PORTLAND, Ore. (KOIN) — Every state in the union has until Saturday to prove to the federal government it’s cracking down on people using welfare debit cards at ATMs in adult businesses.
With the Oregon Trail card, a family of three can get up to $506 per month for essential items like rent and diapers. But the cash on the card can be spent on anything.
Oregon relies on the honor system among its card users, while Washington state has penalties for clients who make unauthorized withdrawals.
State records from 2012 obtained for this investigation show someone used an Oregon Trail welfare card to twice withdraw a total of $106 from the ATM at Fantasyland Adult Video in Southeast Portland.
Another person used an Oregon Trail card at the Tigard liquor store to withdraw $210.25 from their ATM. At the Mystic Gentleman’s Club in Southeast Portland, there were multiple withdrawals totaling $888.
Other withdrawals were made at the Poker Palace Casino in Las Vegas ($102) and multiple times at liquor stores throughout California.
These 2012 results were found in a search of data from the Oregon Department of Human Services, the first time anyone had an idea of the questionable spots Oregon Trail cards were being used.
Two years later, Oregon still has done little to stop people from getting taxpayer money from ATMs at places that raise eyebrows.
“We’ve been focusing on raising the awareness. We’ve reached out to vendors,” said Xochitl Esparza, who runs the $187 million cash assistance program for the Oregon DHS.
They mailed letters to adult businesses and to people who use the Oregon Trail card, warning them about “new restrictions on where Oregon Trail cards may be used.”
The cards are banned from liquor stores, casinos and places where “performers disrobe.” DHS also sent each business a sticker to put on their ATM as a warning.
Washington state told its vendors to reprogram their ATMs to not take welfare debit cards, but to date, Oregon has not.
“It’s still an option for us,” Esparza said.
Oregon continues to study more restrictive options. Washington state already said adult businesses caught allowing banned ATM transactions can lose their business or liquor license.
Oregon State Rep. Andy Olson, R-Albany, wanted to put card holders names on the front of each card in addition to the card number that is currently there. But he said he was told that was too expensive and the legislature has other priorities.
DHS said it hasn’t put more effort into combating fraud in the cash assistance program because the agency is understaffed and overwhelmed trying to serve a flood of people in need.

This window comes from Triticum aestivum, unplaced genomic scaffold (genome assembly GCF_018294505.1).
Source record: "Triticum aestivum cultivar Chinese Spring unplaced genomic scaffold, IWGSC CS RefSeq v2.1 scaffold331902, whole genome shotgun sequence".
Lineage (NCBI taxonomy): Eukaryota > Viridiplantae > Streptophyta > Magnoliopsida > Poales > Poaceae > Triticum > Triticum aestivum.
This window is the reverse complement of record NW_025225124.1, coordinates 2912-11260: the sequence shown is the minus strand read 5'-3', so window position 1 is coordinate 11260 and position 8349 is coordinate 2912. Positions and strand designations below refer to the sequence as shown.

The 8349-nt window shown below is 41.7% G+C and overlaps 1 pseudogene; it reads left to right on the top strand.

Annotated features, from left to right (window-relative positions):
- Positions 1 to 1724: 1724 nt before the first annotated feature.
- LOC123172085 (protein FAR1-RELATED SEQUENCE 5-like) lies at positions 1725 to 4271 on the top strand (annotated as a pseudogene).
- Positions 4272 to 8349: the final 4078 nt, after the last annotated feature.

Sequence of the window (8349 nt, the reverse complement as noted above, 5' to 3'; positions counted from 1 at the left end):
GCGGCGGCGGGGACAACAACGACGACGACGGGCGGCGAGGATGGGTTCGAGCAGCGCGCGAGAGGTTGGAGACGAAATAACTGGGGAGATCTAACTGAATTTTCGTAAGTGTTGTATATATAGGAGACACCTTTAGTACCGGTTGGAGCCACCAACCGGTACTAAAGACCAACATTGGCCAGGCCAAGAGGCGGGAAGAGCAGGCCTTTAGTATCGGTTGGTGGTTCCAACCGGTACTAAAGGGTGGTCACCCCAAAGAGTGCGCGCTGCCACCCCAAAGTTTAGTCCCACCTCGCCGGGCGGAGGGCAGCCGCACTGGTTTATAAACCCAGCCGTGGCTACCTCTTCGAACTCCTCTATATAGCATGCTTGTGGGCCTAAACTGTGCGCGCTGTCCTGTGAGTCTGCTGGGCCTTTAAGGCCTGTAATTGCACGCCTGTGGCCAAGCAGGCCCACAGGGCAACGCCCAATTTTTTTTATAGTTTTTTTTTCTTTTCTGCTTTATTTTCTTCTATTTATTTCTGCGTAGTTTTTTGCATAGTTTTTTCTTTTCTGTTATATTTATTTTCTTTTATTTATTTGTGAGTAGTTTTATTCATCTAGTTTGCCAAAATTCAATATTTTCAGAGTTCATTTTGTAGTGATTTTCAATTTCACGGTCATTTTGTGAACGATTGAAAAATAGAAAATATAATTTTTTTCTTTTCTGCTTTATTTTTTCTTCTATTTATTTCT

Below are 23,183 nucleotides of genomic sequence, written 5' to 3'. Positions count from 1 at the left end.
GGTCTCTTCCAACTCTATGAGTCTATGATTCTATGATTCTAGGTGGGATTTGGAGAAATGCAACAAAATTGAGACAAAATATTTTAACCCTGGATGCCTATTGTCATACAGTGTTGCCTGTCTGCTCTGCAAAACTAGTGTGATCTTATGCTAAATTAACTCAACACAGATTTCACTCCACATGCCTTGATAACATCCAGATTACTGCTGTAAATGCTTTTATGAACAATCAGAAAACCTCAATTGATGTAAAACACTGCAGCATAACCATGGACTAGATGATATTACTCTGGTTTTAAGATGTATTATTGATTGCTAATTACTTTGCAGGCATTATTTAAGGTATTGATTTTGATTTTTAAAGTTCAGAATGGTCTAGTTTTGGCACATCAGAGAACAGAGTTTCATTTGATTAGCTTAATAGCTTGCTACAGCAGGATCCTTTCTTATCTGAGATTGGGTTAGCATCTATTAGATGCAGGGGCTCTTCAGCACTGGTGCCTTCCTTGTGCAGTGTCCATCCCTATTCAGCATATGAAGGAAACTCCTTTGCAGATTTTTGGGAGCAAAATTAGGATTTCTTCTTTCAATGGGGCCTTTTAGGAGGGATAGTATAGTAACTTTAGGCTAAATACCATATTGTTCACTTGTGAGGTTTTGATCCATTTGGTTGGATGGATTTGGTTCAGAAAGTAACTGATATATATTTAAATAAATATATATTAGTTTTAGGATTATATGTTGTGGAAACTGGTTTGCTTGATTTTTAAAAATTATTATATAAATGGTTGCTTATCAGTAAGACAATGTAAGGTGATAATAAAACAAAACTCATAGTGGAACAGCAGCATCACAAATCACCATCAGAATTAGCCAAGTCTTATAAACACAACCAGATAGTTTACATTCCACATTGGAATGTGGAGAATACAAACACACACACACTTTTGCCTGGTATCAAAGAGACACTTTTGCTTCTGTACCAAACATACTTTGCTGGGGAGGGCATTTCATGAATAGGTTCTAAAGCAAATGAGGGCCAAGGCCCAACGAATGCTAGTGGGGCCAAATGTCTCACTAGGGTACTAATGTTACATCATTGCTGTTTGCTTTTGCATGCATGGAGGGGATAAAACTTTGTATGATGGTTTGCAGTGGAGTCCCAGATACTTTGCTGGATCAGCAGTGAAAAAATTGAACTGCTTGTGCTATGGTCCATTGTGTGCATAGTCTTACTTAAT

One thing Oregon has done with success is letting people know that if they’ve lost their Oregon Trail card six times, they could be investigated. That cut the number of replacement cards by 19%. The federal law now lowers the threshold to four replacement cards.
Olson, who serves on the committee that looks at ways to tackle welfare fraud, is frustrated.
“I’m interested in accountability,” he told KOIN 6 News. “I’m interested in the dollars getting to the people who truly need them. I don’t like to see abuse and I most definitely don’t like to see fraud.”
Some of the places who received the warning sticker for their ATMs from DHS — the Tigard liquor store and the Mystic Gentleman’s Club — put them on the machines.
But no sticker is posted at Fantasyland Adult Video.
The store is not doing anything wrong. Federal law does not cover this kind of business since there are no employees who “perform in an unclothed state.”
The law also does not cover bars and tattoo parlors.
But the Oregon DHS said they are looking at proposing anti-fraud laws to pass in 2015.
“Whether it’s large or small, it’s not the most appropriate way to be using your EBT cards,” Esparza told KOIN 6 News. “We are looking for ways to stop it.”
The state of Oregon doesn’t know exactly how much money is being garnered from questionable debit card transactions. Other states put the rate around 1%.
Out of a $187 million program, that’s $1.87 million.
Washington regulators caution that it’s difficult to enforce the law. While one agency keeps the ATM data, separate agencie enforce the liquor and gambling licenses.
In an email interview with KOIN 6 News, Mindy Chambers with the Washington State Department of Social and Health Services said they’ve monitored for two years how often EBT cards are used at prohibited spots.
“In February 2012, we noted 234 non-allowable transactions, totaling more than $146,000. In January 2014, we noted 39 non-allowable transactions, totaling $2,700,” Chambers wrote.
They’ve chosen the path of education for both the EBT cardholders and businesses.
“As of the end of January 2014, we have not referred any business to a licensor for enforcement action. To date, we, and our partner agencies, have taken the approach of educating businesses,” she wrote.
Cardholders face fines of $25 for the first offense and $50 for subsequent offenses. But the state of Washington has not actually fined anyone, she said.